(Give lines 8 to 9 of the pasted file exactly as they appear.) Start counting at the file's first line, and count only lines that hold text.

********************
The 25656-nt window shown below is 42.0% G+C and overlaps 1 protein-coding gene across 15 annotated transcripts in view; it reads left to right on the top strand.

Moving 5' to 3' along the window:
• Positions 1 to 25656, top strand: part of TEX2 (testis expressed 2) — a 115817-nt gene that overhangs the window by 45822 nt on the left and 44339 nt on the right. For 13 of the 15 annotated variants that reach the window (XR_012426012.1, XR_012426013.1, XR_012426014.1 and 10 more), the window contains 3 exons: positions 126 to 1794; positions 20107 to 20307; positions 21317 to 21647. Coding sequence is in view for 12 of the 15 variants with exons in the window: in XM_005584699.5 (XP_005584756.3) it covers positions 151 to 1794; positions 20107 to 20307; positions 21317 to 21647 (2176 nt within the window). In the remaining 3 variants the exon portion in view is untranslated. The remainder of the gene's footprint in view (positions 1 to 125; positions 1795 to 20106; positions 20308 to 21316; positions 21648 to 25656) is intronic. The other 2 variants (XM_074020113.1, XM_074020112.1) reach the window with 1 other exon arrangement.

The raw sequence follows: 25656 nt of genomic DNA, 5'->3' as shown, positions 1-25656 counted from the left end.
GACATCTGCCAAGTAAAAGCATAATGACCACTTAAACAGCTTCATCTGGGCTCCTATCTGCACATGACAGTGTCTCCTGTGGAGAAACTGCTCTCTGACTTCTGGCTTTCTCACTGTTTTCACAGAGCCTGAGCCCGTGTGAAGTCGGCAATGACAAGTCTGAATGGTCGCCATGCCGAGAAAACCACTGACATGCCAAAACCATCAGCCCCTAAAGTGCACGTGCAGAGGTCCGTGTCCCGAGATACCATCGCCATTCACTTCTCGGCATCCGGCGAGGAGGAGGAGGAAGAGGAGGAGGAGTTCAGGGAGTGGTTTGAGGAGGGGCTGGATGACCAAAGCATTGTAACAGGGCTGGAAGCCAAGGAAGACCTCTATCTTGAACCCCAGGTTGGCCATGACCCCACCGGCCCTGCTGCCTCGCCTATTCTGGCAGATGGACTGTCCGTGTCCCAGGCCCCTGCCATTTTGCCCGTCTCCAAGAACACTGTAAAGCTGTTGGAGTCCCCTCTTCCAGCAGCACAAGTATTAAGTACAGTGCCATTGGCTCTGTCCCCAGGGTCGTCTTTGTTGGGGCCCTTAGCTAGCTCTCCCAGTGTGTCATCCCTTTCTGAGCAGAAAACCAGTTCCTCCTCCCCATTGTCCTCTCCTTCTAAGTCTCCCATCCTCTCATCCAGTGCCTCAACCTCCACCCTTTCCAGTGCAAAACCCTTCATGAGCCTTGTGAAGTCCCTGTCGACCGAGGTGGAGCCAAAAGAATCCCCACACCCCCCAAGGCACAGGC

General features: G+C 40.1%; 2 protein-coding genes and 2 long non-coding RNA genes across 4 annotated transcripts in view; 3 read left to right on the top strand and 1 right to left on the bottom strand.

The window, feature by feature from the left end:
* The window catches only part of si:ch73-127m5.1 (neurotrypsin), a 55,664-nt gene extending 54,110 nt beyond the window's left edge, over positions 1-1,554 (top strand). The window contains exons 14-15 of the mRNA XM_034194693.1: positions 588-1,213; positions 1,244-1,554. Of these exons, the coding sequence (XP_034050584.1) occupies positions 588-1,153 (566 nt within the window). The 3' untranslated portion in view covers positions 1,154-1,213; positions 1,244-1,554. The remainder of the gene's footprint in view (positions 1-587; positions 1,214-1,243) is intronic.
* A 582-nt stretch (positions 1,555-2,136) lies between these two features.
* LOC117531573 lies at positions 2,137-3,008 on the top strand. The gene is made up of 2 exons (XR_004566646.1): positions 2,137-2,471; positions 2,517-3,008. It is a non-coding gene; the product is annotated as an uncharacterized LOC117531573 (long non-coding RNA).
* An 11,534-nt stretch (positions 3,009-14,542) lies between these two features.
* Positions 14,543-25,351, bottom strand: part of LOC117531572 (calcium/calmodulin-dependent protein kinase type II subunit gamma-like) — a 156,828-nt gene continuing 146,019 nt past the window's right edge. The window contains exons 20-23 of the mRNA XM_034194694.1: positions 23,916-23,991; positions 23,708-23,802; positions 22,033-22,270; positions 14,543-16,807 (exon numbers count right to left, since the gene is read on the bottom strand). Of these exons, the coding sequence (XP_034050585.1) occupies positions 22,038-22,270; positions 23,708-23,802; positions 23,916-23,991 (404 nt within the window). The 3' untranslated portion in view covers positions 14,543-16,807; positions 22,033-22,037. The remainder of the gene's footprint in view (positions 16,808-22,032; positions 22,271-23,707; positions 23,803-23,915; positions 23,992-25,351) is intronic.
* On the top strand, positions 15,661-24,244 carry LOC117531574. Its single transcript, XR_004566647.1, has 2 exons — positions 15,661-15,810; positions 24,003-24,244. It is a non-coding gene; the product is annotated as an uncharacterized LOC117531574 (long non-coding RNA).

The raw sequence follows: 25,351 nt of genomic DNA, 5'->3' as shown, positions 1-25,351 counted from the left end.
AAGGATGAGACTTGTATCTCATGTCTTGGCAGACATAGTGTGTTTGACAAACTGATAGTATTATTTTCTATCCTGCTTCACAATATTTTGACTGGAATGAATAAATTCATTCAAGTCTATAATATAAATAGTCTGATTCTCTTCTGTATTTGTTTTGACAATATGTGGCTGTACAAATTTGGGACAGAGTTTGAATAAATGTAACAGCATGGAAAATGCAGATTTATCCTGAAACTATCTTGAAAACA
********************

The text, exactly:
* The window catches only part of si:ch73-127m5.1 (neurotrypsin), a 55,664-nt gene extending 54,110 nt beyond the window's left edge, over positions 1-1,554 (top strand). The window contains exons 14-15 of the mRNA XM_034194693.1: positions 588-1,213; positions 1,244-1,554. Of these exons, the coding sequence (XP_034050584.1) occupies positions 588-1,153 (566 nt within the window). The 3' untranslated portion in view covers positions 1,154-1,213; positions 1,244-1,554. The remainder of the gene's footprint in view (positions 1-587; positions 1,214-1,243) is intronic.
* A 582-nt stretch (positions 1,555-2,136) lies between these two features.